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Map vs. HashMap for hashes  RSS feed

 
Mike Smith
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In class, our teacher said it's best to instantiate a hash via:



I'm not sure I understand why. If I re-do all the code from class and homeworks with variable type HashMap (as opposed to Map, like he said to do), everything works just the same.

Thanks
[ May 05, 2007: Message edited by: Mike Smith ]
 
Stan James
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That recommendation goes with the general guideline to write to interfaces when you can. If you declared your variable as HashMap you might write your code to depend on some method that HashMap has and the Map interface does not. Then it would be hard to change your variable to a TreeMap or a custom Map.

Similarly, if you passed the map around as a parameter, you might have code like this:

Then if you had to use TreeMap, you couldn't just change to a TreeMap in one place. You'd have to go around and change all the references to HashMap to TreeMap. But if your method was written ...

... then you could pass any kind of Map into the method.

In small school assignments the flexibility offered by interfaces may not make much sense. But getting in the "write to interfaces" habit will do you well in large systems.

PS: I don't know if HashMap even has any methods not in the Map interface, but if it did and you really had to use one of those methods, you'd have to declare as HashMap from the beginning. Write to interfaces when you can which may not be all the time.

Does that seem to fit with your instructor's ideas?
 
Hung Tang
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Map is an interface whereas HashMap is an implementation. A good principle to follow is always design your software around the concept of interfaces so it'll protect you from harassment from your users when you make an underlying change to your software (in your case the implementation of Map used)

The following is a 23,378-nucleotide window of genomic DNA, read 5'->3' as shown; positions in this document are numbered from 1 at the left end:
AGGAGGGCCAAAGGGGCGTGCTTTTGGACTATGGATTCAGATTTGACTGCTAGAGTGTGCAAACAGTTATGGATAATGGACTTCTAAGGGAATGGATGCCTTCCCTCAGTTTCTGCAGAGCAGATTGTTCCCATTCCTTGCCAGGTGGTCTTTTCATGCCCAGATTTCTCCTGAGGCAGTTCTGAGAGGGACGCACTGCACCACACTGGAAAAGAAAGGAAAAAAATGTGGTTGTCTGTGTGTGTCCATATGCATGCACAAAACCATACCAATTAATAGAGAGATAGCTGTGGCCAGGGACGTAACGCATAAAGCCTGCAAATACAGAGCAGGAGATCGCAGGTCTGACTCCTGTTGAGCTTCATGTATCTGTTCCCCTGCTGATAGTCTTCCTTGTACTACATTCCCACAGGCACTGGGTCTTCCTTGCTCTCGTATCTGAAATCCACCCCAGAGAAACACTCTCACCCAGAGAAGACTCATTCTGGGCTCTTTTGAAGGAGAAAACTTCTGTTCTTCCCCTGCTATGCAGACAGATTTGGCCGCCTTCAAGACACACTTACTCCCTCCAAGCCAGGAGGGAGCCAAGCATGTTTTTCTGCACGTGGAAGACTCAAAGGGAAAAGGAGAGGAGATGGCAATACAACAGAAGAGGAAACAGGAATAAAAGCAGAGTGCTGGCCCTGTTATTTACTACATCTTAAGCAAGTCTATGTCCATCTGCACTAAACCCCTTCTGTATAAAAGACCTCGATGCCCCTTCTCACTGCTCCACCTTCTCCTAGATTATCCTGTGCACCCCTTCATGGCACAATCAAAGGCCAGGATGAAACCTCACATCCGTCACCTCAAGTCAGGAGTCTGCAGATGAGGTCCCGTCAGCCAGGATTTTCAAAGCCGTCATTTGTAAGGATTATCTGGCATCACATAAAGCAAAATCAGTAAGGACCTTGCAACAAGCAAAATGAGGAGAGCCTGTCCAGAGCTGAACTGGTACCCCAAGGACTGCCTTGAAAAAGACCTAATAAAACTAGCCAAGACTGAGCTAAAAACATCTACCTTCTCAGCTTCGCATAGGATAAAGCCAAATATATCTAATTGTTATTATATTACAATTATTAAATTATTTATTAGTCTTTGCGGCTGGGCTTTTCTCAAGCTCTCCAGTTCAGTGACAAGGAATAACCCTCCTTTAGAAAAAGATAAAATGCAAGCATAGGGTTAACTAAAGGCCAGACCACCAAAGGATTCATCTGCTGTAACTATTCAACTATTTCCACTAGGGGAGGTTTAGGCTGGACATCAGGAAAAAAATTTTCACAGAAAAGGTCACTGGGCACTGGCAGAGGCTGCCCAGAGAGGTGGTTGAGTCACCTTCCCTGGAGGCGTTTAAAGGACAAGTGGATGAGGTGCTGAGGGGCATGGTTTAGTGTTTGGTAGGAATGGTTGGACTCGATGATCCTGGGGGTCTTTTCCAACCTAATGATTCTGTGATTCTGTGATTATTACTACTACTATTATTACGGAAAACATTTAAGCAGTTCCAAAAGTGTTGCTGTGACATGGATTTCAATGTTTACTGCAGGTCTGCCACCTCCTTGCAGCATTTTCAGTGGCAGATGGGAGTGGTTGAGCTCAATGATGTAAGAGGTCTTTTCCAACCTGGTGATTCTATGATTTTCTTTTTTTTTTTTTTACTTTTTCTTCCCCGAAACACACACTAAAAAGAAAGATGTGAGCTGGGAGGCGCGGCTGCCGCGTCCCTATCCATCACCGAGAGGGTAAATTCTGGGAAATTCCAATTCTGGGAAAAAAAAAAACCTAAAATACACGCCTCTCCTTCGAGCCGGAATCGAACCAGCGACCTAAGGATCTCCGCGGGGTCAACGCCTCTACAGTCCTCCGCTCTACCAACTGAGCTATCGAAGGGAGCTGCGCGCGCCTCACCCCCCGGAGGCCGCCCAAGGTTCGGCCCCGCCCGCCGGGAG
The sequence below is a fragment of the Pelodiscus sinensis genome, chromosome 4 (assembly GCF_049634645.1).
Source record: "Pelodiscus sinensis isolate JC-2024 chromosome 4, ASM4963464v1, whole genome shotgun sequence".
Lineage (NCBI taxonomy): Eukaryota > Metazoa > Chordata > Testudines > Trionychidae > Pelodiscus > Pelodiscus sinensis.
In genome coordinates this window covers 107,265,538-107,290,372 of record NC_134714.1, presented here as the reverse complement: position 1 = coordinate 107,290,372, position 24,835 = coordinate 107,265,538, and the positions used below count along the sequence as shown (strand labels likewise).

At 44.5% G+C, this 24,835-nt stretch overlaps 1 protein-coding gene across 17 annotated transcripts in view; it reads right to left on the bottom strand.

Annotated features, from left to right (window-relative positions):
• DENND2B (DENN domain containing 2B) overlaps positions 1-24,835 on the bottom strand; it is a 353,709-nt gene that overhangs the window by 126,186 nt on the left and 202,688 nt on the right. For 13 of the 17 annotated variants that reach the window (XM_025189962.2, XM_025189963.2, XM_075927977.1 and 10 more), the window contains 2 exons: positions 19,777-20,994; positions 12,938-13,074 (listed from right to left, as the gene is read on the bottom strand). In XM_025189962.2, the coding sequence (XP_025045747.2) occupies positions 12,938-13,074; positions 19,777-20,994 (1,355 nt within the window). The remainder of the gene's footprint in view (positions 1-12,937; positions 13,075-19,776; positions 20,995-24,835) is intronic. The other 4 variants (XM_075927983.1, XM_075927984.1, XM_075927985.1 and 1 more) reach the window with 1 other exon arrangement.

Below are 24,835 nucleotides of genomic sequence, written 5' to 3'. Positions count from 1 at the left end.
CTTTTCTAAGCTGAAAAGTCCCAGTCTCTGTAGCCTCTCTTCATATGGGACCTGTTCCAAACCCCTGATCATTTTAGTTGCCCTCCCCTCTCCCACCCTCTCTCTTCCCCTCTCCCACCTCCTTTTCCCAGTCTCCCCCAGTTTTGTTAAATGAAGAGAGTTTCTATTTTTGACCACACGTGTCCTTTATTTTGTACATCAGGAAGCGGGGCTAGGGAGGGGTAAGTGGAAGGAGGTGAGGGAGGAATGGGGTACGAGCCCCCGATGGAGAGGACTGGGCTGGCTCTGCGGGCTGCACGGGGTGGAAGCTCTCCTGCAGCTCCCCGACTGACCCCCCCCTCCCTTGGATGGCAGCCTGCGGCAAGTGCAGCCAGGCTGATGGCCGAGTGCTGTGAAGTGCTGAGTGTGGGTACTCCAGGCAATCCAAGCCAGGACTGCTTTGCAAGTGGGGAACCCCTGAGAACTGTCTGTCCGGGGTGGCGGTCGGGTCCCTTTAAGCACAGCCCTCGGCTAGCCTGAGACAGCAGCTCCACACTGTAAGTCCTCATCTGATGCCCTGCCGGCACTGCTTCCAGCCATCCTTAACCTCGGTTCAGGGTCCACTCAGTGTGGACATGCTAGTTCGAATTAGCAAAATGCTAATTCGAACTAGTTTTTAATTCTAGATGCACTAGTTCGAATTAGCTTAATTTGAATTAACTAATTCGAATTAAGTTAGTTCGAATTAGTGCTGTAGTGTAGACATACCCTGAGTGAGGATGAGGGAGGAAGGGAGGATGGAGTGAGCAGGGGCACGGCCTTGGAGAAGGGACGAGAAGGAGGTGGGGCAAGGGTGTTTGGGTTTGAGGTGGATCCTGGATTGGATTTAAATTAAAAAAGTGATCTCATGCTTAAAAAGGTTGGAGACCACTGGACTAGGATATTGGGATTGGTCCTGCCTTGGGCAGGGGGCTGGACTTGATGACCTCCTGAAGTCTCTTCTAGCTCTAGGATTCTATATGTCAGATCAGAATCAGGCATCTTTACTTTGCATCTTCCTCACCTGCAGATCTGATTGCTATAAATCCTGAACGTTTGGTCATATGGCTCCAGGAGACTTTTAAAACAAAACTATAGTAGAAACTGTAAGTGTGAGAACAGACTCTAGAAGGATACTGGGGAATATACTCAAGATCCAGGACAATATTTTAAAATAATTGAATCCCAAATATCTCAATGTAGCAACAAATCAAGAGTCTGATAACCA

[ May 05, 2007: Message edited by: Hung Tang ]
 
Mike Smith
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Thanks a lot, makes sense.
 
Jim Yingst
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I think the lesson here is more general than just using interfaces. It's usuall a good idea to declare your variables with the most general type you can - whether it's an interface or a class. Some classes were designed without interfaces, and you may need to use them anyway. For example a FileInputStream extends InputStream, an abstract class - but there's no interface that allows you to read(). So to use a FileInputStream, I would usually write

The idea is that InputStream is more general than FileInputStream, so writing the code this way gives me more flexibility if I later want to use a SocketInputStream instead. Or if I want to wrap the FileInputStream inside another stream, like BufferedInputStream. Same idea as using Map rather than HashMap, even though Map is an interface and InputStream is a class.

Alternately, sometimes there is more than one interface that you can use. If you're using an ArrayList, you might want to declare it as a List - or you might be better off declaring it as a plain Collection instead. If you don't need any of the List-specific methods like get(int), then Collection is probably the better option. But if you do need the more specific methods like get(int), don't hesitate to declare the variable as a List instead. Use the most general type (class or interface) that meets your need. But don't let that stop you from using a more specific type if you need to.
 
Mike Smith